And for a hundred years, the conclusion has been in this country philosophically and practically at the political level, is that it's a consequence of freedom. It's a consequence of capitalism, and therefore we need government to save the people from their freedom, freedom of choice personally, loss of civil liberties, and the freedom of choice of businesses.

So could you tell me, do you accept the idea that the business cycle is a consequence of capitalism and freedom? Or is the business cycle -- could it be that others who say it's a consequence of government interference?

Because that to me is the key question. And depending on how you answer that depends on everything we do from here on out.

MR. BERNANKE: Well, Congressman, first, a word on the President's Working Group.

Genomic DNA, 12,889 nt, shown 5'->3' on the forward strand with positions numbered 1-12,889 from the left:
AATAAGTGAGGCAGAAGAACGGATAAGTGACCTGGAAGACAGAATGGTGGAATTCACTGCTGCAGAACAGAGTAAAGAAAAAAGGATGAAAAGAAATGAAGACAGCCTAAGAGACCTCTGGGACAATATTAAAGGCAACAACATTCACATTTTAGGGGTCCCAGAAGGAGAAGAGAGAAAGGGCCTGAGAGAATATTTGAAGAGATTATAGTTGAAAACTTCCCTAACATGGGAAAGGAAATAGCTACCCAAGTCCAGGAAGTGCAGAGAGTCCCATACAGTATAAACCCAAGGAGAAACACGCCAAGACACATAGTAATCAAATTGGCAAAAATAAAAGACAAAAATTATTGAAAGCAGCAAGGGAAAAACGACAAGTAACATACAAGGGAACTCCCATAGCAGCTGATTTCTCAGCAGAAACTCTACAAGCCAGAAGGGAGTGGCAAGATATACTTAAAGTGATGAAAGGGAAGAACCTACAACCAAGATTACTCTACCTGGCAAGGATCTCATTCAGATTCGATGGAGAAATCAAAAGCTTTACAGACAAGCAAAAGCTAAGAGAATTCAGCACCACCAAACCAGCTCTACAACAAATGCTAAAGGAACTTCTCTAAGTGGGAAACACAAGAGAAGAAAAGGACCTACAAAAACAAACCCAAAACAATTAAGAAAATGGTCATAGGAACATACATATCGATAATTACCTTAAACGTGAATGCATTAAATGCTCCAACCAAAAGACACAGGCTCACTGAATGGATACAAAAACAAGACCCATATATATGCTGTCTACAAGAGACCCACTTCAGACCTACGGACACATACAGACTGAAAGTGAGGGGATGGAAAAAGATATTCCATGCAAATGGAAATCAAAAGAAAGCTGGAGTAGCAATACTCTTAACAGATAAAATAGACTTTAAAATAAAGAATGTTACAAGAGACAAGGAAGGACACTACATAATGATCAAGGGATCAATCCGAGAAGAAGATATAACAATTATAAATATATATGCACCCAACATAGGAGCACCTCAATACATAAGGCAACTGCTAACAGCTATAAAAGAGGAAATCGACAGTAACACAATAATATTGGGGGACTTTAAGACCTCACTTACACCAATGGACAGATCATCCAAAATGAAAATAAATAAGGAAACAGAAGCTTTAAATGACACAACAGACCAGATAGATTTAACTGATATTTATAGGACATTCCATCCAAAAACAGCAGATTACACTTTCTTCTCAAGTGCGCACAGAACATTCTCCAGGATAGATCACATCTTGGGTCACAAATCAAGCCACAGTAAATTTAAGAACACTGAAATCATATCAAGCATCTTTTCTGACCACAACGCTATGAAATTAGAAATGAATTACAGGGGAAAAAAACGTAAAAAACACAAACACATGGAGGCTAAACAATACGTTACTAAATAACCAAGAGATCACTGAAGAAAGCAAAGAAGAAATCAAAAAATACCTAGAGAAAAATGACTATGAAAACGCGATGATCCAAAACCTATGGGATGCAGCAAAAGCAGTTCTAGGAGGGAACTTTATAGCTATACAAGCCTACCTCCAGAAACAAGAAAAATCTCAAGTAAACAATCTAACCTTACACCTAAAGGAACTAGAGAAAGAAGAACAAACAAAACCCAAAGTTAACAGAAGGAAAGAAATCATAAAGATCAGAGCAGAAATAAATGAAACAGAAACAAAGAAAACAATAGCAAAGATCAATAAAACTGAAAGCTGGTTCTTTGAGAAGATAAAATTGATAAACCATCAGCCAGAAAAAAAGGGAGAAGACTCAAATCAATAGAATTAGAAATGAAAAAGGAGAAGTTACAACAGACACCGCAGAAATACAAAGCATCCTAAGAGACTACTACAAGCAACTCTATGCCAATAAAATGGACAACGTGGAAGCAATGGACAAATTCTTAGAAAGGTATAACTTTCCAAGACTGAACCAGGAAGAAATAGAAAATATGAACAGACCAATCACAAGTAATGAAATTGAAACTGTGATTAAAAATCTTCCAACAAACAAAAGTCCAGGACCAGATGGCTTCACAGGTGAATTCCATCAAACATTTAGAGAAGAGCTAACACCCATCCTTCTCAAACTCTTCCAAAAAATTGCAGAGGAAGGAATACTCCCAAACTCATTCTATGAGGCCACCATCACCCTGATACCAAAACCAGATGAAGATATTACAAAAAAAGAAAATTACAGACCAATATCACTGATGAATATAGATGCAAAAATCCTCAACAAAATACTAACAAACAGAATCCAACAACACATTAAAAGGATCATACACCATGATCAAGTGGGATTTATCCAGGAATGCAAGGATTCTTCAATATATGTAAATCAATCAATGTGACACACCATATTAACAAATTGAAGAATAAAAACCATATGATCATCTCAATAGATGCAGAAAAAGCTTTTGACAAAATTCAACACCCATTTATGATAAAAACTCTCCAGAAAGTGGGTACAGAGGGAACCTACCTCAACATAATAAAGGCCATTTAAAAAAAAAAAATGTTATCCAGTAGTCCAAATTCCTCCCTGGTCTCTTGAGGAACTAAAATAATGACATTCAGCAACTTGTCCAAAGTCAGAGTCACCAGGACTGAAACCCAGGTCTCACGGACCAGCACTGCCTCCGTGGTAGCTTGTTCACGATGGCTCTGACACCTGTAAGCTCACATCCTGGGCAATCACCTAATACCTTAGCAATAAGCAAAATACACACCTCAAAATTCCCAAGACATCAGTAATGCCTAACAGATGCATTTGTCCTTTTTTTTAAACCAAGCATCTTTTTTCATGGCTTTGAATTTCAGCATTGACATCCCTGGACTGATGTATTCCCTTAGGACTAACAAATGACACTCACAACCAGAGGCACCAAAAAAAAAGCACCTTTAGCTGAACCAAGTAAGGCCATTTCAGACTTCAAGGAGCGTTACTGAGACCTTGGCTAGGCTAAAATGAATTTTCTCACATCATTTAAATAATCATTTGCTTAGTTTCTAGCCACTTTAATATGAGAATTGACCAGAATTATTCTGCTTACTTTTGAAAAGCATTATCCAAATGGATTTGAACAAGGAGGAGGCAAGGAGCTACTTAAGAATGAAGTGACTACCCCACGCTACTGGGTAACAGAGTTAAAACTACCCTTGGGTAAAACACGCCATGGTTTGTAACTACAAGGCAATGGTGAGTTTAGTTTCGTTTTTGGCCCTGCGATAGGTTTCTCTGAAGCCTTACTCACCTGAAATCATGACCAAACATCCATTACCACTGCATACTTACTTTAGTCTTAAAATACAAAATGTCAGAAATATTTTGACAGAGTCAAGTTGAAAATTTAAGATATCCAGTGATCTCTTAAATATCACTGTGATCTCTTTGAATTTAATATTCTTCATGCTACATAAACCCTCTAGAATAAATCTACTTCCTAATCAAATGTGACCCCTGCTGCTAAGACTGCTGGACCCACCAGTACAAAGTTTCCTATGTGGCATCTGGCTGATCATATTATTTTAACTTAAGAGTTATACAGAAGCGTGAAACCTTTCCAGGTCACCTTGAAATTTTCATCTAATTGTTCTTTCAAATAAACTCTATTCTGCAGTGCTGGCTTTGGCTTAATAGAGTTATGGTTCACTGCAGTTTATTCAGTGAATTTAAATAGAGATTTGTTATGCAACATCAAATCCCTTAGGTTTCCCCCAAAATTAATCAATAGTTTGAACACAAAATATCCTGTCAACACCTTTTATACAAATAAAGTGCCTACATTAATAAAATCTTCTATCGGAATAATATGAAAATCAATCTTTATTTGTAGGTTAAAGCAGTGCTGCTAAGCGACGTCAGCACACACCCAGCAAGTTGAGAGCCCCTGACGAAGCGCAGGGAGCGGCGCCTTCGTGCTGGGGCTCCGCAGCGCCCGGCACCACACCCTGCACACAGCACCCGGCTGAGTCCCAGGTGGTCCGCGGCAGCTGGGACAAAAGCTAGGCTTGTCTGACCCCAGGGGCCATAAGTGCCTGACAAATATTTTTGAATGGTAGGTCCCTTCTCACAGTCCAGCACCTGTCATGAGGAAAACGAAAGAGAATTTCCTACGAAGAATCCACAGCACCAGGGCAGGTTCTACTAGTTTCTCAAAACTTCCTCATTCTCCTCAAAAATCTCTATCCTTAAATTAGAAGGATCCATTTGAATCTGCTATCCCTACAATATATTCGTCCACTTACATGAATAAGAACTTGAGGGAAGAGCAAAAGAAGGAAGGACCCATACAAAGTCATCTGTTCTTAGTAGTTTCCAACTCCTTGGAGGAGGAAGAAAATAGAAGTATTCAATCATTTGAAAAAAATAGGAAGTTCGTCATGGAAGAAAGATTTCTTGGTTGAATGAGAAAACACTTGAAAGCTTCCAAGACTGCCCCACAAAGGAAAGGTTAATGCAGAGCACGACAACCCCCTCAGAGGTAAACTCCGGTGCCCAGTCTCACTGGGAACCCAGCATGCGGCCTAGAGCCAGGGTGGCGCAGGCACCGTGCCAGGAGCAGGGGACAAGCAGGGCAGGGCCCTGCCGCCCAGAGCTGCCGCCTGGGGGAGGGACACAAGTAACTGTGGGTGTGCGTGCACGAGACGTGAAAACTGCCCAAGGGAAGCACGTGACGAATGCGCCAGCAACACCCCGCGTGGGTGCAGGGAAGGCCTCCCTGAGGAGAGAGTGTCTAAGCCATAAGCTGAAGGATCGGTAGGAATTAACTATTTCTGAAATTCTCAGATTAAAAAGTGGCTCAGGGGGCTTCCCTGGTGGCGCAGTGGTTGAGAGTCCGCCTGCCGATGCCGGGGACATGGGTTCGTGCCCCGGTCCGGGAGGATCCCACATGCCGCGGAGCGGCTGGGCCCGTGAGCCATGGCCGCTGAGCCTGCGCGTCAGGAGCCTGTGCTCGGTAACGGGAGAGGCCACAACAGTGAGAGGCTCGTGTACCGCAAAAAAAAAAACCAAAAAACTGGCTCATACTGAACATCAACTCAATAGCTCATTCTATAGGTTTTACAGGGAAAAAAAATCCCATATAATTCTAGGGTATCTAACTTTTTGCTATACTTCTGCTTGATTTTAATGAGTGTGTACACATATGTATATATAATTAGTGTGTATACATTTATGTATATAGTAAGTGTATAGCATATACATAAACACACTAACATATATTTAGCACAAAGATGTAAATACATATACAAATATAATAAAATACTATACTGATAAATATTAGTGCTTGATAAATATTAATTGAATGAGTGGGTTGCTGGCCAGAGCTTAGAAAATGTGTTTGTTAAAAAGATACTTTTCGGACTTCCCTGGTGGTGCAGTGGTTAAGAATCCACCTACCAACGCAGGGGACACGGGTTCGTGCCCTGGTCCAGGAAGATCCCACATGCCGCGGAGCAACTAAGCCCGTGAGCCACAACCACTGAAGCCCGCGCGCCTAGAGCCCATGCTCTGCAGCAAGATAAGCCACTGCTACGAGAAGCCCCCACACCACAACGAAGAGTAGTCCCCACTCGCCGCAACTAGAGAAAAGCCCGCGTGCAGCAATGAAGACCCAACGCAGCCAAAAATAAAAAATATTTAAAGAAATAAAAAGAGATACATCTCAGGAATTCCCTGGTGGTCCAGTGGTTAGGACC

That's a informal group of the heads of various agencies. It has no separate statutory authorities but it's a chance to get together and talk about issues. And on a number of occasions, as you've noted, we've put out reports that have no statutory authority but represent our thinking and our staff's thinking on some various issues.

Certainly large parts of the fluctuations in the economy are from the free market. They represent changes in productivity for example, changes in business activity. There are probably also though circumstances in which fluctuations are due to government intervention, government spending during wars for example.

An example which is particularly relevant to the current discussion is that during the 19th century, the United States had periodic financial crises where banks would fail and there would be sometimes effects on the broader economy. And it was dissatisfaction with that that led in 1913 to the creation of the Federal Reserve to try and stop these periodic financial crises.